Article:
In the next example we are given the sum in summation notation. To add all the terms would be tedious, so we extract the information needed to use the formula to find the sum of the first *n* terms.

##### Example 12.20

Find the sum: $\sum _{i=1}^{25}(4i+7)}.$

**Answer**-
To find the sum, we will use the formula ${S}_{n}=\frac{n}{2}({a}_{1}+{a}_{n}).$ We know $n=25,$ but we need to find ${a}_{1}$ and ${a}_{n}$ in order to use the sum formula.

Expand the summation notation. Simplify. Identify ${a}_{1}.$ Identify ${a}_{25}.$ Knowing $n=25,$${a}_{1}=11,$ and ${a}_{25}=107$

use the sum formula.Substitute in the values. Simplify. Simplify.

##### Try It 12.39

Find the sum: $\sum _{i=1}^{30}(6i-4}).$

##### Try It 12.40

Find the sum: $\sum _{i=1}^{35}(5i-3}).$

##### Media

Access these online resources for additional instruction and practice with arithmetic sequences

### Section 12.2 Exercises

#### Practice Makes Perfect

**Determine if a Sequence is Arithmetic**

In the following exercises, determine if each sequence is arithmetic, and if so, indicate the common difference.

77.

$4,12,20,28,36,44\text{,}\phantom{\rule{0ex}{0ex}}\text{\u2026}$

78.

$\mathrm{-7},\mathrm{-2},3,8,13,18\text{,}\phantom{\rule{0ex}{0ex}}\text{\u2026}$

79.

$\mathrm{-15},\mathrm{-16},3,12,21,30\text{,}\phantom{\rule{0ex}{0ex}}\text{\u2026}$

80.

$11,5,\mathrm{-1},\mathrm{-7}-13,\mathrm{-19}\text{,}\phantom{\rule{0ex}{0ex}}\text{\u2026}$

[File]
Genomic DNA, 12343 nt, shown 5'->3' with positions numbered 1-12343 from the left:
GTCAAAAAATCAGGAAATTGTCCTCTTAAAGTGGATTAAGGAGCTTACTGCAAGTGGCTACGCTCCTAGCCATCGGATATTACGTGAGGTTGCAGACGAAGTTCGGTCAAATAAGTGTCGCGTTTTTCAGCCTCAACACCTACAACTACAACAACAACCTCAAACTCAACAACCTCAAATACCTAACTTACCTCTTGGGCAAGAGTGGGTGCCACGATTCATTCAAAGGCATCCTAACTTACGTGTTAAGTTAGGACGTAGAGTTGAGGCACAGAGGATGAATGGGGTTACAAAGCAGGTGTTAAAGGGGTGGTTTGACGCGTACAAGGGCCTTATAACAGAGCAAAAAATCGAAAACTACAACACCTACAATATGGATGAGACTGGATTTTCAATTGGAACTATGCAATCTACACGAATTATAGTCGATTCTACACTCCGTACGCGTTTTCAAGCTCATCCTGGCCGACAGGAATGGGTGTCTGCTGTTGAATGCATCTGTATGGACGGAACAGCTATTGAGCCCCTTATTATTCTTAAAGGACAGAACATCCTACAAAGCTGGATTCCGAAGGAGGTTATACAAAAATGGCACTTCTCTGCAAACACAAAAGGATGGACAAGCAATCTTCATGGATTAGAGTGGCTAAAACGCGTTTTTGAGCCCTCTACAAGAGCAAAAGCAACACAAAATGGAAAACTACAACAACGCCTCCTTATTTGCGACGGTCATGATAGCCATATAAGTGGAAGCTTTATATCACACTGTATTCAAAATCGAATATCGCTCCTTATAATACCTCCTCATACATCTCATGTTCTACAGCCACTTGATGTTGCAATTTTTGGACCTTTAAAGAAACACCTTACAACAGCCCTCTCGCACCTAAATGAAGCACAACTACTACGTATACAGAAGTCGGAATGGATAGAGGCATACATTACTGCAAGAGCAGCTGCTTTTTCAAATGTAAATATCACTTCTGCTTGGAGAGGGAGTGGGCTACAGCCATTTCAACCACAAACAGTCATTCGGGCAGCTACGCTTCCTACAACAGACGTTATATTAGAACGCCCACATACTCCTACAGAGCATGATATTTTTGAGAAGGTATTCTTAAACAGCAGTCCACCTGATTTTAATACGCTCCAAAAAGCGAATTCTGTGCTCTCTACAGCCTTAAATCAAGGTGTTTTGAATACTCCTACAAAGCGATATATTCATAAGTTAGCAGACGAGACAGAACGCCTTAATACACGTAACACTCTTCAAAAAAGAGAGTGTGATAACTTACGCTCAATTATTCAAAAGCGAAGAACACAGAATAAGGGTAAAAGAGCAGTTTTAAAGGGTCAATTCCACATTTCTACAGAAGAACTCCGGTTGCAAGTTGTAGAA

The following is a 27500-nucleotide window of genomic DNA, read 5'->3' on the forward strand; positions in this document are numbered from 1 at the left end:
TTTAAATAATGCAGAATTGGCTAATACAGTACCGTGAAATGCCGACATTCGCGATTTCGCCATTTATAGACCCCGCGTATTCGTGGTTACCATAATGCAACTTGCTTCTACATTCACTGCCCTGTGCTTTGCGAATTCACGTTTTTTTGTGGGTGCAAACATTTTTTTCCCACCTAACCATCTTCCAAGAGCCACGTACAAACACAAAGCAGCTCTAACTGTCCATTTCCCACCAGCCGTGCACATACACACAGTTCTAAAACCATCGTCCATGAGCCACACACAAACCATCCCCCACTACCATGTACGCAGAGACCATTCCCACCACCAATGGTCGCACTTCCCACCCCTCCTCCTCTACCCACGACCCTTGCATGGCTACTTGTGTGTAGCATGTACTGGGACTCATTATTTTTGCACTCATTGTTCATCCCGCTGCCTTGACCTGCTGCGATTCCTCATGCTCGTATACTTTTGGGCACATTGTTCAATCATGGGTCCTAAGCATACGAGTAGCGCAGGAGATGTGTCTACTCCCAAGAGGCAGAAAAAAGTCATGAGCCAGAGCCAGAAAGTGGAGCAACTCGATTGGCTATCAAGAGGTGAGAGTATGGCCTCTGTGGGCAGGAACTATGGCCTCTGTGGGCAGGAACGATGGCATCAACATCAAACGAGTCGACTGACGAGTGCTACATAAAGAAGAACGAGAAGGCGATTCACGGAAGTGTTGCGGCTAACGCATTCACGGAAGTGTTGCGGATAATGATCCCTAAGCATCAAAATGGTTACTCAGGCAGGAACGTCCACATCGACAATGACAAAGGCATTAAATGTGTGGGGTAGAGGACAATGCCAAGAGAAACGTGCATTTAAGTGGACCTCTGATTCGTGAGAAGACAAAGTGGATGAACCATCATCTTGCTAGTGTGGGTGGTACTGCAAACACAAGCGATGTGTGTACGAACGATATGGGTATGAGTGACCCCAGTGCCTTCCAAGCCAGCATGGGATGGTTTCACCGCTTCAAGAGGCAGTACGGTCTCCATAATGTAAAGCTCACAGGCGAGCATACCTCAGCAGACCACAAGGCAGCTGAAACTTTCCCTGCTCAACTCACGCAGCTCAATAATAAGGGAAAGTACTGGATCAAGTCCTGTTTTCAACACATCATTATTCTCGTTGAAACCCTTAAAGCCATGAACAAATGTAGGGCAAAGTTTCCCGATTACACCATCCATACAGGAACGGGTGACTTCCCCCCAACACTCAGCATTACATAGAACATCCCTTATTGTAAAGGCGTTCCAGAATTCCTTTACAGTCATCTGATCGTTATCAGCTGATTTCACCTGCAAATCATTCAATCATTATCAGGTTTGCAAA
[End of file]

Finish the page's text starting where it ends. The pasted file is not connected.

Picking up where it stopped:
81.

$8,5,2,\mathrm{-1},\mathrm{-4},\mathrm{-7}\text{,}\phantom{\rule{0ex}{0ex}}\text{\u2026}$

82.

$15,5,\mathrm{-5},\mathrm{-15},\mathrm{-25},\mathrm{-35}\text{,}\phantom{\rule{0ex}{0ex}}\text{\u2026}$

In the following exercises, write the first five terms of each sequence with the given first term and common difference.

83.

${a}_{1}=11$ and $d=7$

84.

${a}_{1}=18$ and $d=9$

85.

${a}_{1}=\mathrm{-7}$ and $d=4$

86.

${a}_{1}=\mathrm{-8}$ and $d=5$

87.

${a}_{1}=14$ and $d=\mathrm{-9}$

88.

${a}_{1}=\mathrm{-3}$ and $d=\mathrm{-3}$

**Find the General Term ( nth Term) of an Arithmetic Sequence**

In the following exercises, find the term described using the information provided.

89.

Find the twenty-first term of a sequence where the first term is three and the common difference is eight.

90.

Find the twenty-third term of a sequence where the first term is six and the common difference is four.

91.

Find the thirtieth term of a sequence where the first term is $\mathrm{-14}$ and the common difference is five.

92.

Find the fortieth term of a sequence where the first term is $\mathrm{-19}$ and the common difference is seven.

93.

Find the sixteenth term of a sequence where the first term is 11 and the common difference is $\mathrm{-6}.$

94.